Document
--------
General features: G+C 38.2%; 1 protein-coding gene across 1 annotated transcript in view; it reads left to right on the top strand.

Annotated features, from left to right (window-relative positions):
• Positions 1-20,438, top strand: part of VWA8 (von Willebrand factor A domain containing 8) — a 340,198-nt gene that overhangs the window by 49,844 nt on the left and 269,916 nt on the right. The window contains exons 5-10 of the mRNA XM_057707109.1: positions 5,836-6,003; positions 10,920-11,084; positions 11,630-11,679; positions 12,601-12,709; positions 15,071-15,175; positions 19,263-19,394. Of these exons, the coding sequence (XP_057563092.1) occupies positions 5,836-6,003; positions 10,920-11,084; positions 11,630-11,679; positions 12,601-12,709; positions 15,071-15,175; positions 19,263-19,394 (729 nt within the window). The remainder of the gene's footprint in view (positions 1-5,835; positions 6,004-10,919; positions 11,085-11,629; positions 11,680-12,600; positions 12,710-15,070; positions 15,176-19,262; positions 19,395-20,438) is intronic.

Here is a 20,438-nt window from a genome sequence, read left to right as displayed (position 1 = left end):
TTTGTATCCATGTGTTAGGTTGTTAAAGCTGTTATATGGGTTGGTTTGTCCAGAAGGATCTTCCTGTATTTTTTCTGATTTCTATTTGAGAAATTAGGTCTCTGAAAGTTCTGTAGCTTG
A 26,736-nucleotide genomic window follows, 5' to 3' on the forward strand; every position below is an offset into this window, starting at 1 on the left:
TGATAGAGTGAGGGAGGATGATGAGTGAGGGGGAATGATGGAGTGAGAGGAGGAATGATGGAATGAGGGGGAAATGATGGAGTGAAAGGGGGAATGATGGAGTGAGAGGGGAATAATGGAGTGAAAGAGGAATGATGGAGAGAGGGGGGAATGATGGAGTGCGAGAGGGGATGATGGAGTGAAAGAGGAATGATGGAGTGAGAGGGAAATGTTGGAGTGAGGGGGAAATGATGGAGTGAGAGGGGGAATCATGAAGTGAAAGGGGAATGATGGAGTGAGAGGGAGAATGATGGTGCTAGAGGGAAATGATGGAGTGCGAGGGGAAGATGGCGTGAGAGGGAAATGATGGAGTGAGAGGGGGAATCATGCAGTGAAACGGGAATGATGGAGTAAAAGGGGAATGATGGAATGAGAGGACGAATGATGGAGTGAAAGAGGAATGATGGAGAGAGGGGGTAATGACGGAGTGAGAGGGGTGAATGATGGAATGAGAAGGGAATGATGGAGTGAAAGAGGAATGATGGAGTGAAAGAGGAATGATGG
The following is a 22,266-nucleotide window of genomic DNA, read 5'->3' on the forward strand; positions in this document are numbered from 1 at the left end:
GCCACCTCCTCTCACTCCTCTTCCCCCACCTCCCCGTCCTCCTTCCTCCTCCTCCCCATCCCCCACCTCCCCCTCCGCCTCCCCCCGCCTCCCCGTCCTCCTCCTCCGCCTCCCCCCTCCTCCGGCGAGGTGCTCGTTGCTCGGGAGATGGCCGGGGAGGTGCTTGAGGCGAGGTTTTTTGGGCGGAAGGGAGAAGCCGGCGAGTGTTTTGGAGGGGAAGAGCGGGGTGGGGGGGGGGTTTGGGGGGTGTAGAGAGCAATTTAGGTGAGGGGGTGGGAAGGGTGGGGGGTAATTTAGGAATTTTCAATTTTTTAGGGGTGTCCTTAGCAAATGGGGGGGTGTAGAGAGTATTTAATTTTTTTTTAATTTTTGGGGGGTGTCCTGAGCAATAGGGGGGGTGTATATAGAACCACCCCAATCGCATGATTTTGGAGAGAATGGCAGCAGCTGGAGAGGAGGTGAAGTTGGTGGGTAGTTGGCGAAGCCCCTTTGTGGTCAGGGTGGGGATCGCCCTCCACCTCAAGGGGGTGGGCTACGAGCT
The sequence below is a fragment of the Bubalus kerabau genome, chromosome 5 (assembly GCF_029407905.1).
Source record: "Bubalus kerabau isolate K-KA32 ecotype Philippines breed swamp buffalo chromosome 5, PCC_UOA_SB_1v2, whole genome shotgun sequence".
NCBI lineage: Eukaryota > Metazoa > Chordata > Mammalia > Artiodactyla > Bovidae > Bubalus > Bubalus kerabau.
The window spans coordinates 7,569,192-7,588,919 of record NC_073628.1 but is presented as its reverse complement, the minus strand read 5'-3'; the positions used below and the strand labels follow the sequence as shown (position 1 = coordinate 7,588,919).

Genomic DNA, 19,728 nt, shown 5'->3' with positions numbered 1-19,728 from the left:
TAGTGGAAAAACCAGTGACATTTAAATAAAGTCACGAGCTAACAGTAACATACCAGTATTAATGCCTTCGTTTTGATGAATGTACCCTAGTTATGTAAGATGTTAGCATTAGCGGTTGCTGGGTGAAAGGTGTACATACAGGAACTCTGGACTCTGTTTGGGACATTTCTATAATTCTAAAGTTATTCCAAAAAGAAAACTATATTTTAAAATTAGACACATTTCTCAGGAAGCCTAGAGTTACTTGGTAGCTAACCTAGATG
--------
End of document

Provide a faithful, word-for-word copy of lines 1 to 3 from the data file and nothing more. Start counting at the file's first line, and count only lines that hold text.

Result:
General features: G+C 38.2%; 1 protein-coding gene across 1 annotated transcript in view; it reads left to right on the top strand.

Annotated features, from left to right (window-relative positions):
• Positions 1-20,438, top strand: part of VWA8 (von Willebrand factor A domain containing 8) — a 340,198-nt gene that overhangs the window by 49,844 nt on the left and 269,916 nt on the right. The window contains exons 5-10 of the mRNA XM_057707109.1: positions 5,836-6,003; positions 10,920-11,084; positions 11,630-11,679; positions 12,601-12,709; positions 15,071-15,175; positions 19,263-19,394. Of these exons, the coding sequence (XP_057563092.1) occupies positions 5,836-6,003; positions 10,920-11,084; positions 11,630-11,679; positions 12,601-12,709; positions 15,071-15,175; positions 19,263-19,394 (729 nt within the window). The remainder of the gene's footprint in view (positions 1-5,835; positions 6,004-10,919; positions 11,085-11,629; positions 11,680-12,600; positions 12,710-15,070; positions 15,176-19,262; positions 19,395-20,438) is intronic.